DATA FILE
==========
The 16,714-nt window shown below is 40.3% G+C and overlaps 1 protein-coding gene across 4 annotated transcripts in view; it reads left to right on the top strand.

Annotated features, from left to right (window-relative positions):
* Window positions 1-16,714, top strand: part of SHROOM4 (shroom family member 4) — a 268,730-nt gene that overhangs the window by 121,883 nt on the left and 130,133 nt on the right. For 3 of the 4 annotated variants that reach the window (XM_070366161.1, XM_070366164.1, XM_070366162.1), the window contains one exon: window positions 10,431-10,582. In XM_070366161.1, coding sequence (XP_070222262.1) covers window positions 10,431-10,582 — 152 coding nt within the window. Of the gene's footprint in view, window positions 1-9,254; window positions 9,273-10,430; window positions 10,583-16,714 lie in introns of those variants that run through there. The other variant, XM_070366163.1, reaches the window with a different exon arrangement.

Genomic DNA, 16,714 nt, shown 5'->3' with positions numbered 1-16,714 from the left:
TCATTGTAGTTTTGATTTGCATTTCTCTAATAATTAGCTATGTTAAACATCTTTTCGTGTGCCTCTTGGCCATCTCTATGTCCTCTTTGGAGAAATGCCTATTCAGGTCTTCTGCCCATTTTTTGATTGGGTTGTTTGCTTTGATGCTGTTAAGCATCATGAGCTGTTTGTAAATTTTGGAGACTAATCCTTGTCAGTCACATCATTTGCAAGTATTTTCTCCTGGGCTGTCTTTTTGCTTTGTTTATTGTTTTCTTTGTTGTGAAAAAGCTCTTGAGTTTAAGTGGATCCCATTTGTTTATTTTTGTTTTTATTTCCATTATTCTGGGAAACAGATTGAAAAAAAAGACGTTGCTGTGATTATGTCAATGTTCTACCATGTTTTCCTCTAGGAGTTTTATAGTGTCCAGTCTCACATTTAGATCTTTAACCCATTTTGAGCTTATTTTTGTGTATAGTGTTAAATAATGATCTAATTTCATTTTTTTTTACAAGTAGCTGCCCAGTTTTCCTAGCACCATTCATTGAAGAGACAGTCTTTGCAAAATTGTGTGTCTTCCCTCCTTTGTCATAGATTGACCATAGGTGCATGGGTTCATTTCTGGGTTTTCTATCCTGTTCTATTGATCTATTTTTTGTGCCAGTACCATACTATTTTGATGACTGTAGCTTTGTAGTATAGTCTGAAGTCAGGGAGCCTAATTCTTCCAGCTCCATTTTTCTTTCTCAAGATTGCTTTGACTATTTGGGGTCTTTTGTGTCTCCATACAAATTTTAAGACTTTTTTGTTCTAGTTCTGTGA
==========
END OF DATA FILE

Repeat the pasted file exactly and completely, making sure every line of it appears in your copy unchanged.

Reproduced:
The 16,714-nt window shown below is 40.3% G+C and overlaps 1 protein-coding gene across 4 annotated transcripts in view; it reads left to right on the top strand.

Annotated features, from left to right (window-relative positions):
* Window positions 1-16,714, top strand: part of SHROOM4 (shroom family member 4) — a 268,730-nt gene that overhangs the window by 121,883 nt on the left and 130,133 nt on the right. For 3 of the 4 annotated variants that reach the window (XM_070366161.1, XM_070366164.1, XM_070366162.1), the window contains one exon: window positions 10,431-10,582. In XM_070366161.1, coding sequence (XP_070222262.1) covers window positions 10,431-10,582 — 152 coding nt within the window. Of the gene's footprint in view, window positions 1-9,254; window positions 9,273-10,430; window positions 10,583-16,714 lie in introns of those variants that run through there. The other variant, XM_070366163.1, reaches the window with a different exon arrangement.

Genomic DNA, 16,714 nt, shown 5'->3' with positions numbered 1-16,714 from the left:
TCATTGTAGTTTTGATTTGCATTTCTCTAATAATTAGCTATGTTAAACATCTTTTCGTGTGCCTCTTGGCCATCTCTATGTCCTCTTTGGAGAAATGCCTATTCAGGTCTTCTGCCCATTTTTTGATTGGGTTGTTTGCTTTGATGCTGTTAAGCATCATGAGCTGTTTGTAAATTTTGGAGACTAATCCTTGTCAGTCACATCATTTGCAAGTATTTTCTCCTGGGCTGTCTTTTTGCTTTGTTTATTGTTTTCTTTGTTGTGAAAAAGCTCTTGAGTTTAAGTGGATCCCATTTGTTTATTTTTGTTTTTATTTCCATTATTCTGGGAAACAGATTGAAAAAAAAGACGTTGCTGTGATTATGTCAATGTTCTACCATGTTTTCCTCTAGGAGTTTTATAGTGTCCAGTCTCACATTTAGATCTTTAACCCATTTTGAGCTTATTTTTGTGTATAGTGTTAAATAATGATCTAATTTCATTTTTTTTTACAAGTAGCTGCCCAGTTTTCCTAGCACCATTCATTGAAGAGACAGTCTTTGCAAAATTGTGTGTCTTCCCTCCTTTGTCATAGATTGACCATAGGTGCATGGGTTCATTTCTGGGTTTTCTATCCTGTTCTATTGATCTATTTTTTGTGCCAGTACCATACTATTTTGATGACTGTAGCTTTGTAGTATAGTCTGAAGTCAGGGAGCCTAATTCTTCCAGCTCCATTTTTCTTTCTCAAGATTGCTTTGACTATTTGGGGTCTTTTGTGTCTCCATACAAATTTTAAGACTTTTTTGTTCTAGTTCTGTGA